MASTER OF HIS TRADE - Remembering Allan Littlemore

Issue 6082

COVID ROADMAP - Optimism at route out of restrictions

COMPOSER CAST - Christopher Bond meets Naomi Styles

BB Brass Masterclass: Brett Baker on developing the high register

Tuesday 26 January, 2021

In the latest masterclass exclusively for British Bandsman readers, Black Dyke’s principal trombonist, Brett Baker, looks upwards. Brett, a Michael Rath artist and ambassador, trombone tutor at the University of Salford, general manager of the Geneva Group and a respected teacher, conductor and adjudicator, offers advice on improving the upper register.

 

The upper register. This is one of the aspects of playing I get asked about the most, in lessons and workshops in the UK and abroad. I thought it would be good to write some guidance on what I have found helpful over many years of experimentation. Firstly, let us talk about what is regarded as high register for me.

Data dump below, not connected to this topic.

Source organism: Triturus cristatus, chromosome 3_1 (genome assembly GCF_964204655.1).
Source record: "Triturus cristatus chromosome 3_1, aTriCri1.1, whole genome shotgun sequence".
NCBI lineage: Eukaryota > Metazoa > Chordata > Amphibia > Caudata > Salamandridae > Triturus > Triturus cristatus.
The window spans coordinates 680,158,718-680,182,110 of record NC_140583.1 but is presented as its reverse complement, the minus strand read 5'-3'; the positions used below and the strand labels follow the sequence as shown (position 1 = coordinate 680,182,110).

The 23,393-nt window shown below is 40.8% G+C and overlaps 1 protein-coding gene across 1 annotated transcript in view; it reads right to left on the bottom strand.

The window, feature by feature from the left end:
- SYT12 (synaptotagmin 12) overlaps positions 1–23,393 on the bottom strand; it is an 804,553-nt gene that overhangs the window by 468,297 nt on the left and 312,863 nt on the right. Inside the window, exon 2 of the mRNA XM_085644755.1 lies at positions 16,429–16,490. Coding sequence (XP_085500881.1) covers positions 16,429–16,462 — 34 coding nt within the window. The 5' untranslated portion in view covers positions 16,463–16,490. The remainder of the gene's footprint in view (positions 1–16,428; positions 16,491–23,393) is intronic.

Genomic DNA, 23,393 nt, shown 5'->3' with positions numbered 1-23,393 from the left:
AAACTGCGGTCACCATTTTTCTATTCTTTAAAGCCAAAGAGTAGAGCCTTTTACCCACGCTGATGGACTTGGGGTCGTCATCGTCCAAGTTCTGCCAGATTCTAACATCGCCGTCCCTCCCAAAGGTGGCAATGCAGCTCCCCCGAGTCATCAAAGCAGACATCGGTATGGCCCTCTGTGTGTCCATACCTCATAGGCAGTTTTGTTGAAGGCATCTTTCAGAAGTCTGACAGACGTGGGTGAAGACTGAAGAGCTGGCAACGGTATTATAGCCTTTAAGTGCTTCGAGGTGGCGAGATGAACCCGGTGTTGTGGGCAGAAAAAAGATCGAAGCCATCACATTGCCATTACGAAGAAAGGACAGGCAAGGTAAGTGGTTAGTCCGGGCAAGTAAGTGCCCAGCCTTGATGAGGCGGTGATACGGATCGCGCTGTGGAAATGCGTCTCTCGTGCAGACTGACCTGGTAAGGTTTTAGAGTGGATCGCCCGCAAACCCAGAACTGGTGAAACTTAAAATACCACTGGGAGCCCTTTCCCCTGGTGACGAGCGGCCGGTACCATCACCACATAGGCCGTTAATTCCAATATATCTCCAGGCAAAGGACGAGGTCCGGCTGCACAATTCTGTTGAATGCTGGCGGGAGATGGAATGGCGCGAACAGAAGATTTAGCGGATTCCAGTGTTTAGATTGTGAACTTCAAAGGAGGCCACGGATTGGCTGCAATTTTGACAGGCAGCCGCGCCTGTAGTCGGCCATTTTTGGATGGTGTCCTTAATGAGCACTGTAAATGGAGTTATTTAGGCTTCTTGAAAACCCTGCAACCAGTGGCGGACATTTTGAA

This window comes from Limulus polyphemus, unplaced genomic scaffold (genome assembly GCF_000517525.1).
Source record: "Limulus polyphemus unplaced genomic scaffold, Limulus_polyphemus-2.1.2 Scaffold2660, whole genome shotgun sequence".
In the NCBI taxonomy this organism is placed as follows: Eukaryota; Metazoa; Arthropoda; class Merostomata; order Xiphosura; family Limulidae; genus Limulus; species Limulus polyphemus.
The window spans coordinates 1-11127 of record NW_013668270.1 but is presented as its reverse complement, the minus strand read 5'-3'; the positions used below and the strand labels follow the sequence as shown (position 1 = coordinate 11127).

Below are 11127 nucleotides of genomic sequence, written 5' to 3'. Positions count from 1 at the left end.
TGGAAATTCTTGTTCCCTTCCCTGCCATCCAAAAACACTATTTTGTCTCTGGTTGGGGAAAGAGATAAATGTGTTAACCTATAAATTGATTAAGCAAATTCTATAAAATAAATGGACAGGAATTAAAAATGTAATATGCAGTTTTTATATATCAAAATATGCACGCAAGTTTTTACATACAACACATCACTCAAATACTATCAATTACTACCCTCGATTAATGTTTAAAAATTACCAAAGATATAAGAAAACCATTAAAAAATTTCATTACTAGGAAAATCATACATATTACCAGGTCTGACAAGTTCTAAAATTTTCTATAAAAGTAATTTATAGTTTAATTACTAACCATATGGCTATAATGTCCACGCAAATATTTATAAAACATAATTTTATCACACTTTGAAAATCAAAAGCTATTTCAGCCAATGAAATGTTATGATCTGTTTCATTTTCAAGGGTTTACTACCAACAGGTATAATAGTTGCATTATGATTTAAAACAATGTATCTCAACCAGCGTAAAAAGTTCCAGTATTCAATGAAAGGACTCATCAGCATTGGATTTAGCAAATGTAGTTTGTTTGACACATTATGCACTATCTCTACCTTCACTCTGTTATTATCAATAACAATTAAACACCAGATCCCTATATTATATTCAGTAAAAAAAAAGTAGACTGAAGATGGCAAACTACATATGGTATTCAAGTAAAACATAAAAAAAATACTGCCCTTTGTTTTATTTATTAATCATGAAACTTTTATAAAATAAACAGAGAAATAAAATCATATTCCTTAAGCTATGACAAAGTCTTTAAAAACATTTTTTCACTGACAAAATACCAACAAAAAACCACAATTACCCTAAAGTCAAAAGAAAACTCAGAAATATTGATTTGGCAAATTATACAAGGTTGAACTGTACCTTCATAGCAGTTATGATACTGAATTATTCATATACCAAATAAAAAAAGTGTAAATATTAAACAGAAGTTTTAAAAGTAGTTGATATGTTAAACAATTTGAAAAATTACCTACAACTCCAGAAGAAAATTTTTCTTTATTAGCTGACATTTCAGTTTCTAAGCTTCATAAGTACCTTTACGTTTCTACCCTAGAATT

On most brass instruments, I would consider anything above a top B in treble clef (top A bass clef) as being in the high register. Of course, this depends on the instrument and the level of the player. Most low brass teachers and professional players would consider the tenor trombone and baritones and euphoniums to have a range of low F# to top C in treble clef (low E to top Bb bass clef) and that the pedal range and range above the high C are considered just outside the normal range, although the development of instruments over the past 30 or so years has improved that and it is not unusual for test-pieces to contain top Ds and Es for tenor trombone, while euphoniums and baritones continue to reach higher and higher.

 

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